Hari Sreenivasan: It's been almost three weeks since the last male northern white rhino died at the animal conservancy in kenya, and now only two females of the subspecies remain. Scientists are looking into the possibility of saving the northern white rhino through in-vitro fertilization. In the meantime, Kenyan officials are stepping up actions to preserve the remaining rhino population within their borders. Newshour weekend's Zachary Green has more.
Zachary Green: This past thursday, Kenya's government expanded the rhino sanctuary in the country's Meru National Park, home to 104 black and southern white rhinos. The expansion nearly doubles the sanctuary's size, from 17 to 32 square miles. The Kenya wildlife service is also embarking on a two-week $600,000 project to tag and identify 22 rhinos living in the park. Officials and veterinarians are utilizing helicopters and dart guns to find and tranquilize the rhinos. Once sedated, the vets cut unique notches into the rhino's ears, so that they can be easily identified. Kenya wildlife services' lead vet, Francis Gakuya, says this is the most reliable way to monitor the animals in the park.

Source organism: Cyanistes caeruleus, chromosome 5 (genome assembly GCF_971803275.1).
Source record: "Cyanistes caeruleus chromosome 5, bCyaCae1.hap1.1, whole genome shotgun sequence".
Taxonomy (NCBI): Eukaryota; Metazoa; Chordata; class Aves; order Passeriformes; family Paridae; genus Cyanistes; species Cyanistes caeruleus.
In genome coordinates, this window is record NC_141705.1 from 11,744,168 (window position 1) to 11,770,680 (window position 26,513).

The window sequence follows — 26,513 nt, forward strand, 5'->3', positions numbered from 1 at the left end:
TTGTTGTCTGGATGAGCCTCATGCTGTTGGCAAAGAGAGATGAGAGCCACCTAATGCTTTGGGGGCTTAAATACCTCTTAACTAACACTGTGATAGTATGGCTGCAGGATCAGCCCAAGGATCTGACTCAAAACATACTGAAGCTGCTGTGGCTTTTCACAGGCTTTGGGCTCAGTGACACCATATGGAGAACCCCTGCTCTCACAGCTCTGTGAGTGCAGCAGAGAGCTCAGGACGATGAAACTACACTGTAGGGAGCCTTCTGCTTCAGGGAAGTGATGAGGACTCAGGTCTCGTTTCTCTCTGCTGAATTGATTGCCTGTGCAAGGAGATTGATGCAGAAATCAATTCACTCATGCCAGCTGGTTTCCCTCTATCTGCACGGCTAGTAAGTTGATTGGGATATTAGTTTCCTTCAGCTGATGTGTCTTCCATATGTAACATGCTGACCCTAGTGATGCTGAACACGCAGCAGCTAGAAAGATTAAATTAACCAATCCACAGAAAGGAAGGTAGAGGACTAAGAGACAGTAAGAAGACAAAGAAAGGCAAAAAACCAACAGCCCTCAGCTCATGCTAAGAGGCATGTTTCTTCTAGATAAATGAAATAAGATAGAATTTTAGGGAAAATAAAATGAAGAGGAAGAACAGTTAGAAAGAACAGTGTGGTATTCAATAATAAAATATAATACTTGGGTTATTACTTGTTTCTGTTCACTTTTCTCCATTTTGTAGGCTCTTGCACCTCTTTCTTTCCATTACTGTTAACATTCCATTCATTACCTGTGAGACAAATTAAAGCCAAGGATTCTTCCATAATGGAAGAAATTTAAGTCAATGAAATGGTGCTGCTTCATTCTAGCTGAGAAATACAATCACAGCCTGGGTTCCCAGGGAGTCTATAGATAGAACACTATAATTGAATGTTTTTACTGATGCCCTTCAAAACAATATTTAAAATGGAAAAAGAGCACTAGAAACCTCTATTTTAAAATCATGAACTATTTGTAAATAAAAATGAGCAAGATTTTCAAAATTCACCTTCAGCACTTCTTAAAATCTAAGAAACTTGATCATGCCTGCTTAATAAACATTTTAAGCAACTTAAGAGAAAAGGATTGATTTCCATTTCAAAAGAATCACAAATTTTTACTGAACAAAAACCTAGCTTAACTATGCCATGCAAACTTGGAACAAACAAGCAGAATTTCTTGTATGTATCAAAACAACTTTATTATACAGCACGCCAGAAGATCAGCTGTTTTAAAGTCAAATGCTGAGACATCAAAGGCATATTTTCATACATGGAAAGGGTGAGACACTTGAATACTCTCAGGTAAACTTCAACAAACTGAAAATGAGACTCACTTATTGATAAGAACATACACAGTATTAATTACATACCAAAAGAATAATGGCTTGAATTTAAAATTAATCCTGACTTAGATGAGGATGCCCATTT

Francis Gakuya: Ear notches are permanent marks and you can be able to use them for the life of the animal, they are permanent. The horn transmitters which we usually put on animals have a shelf life, they usually take two to three years then the battery goes down. So after that, you are not able to track that animal, unless you immobilize it again and put another one, meaning then you have to keep on doing the same.
Zachary Green:Using these methods to monitor and track its small rhino population, Kenya hopes it can save these animals from poachers and, hopefully, from the same fate as their northern white cousins.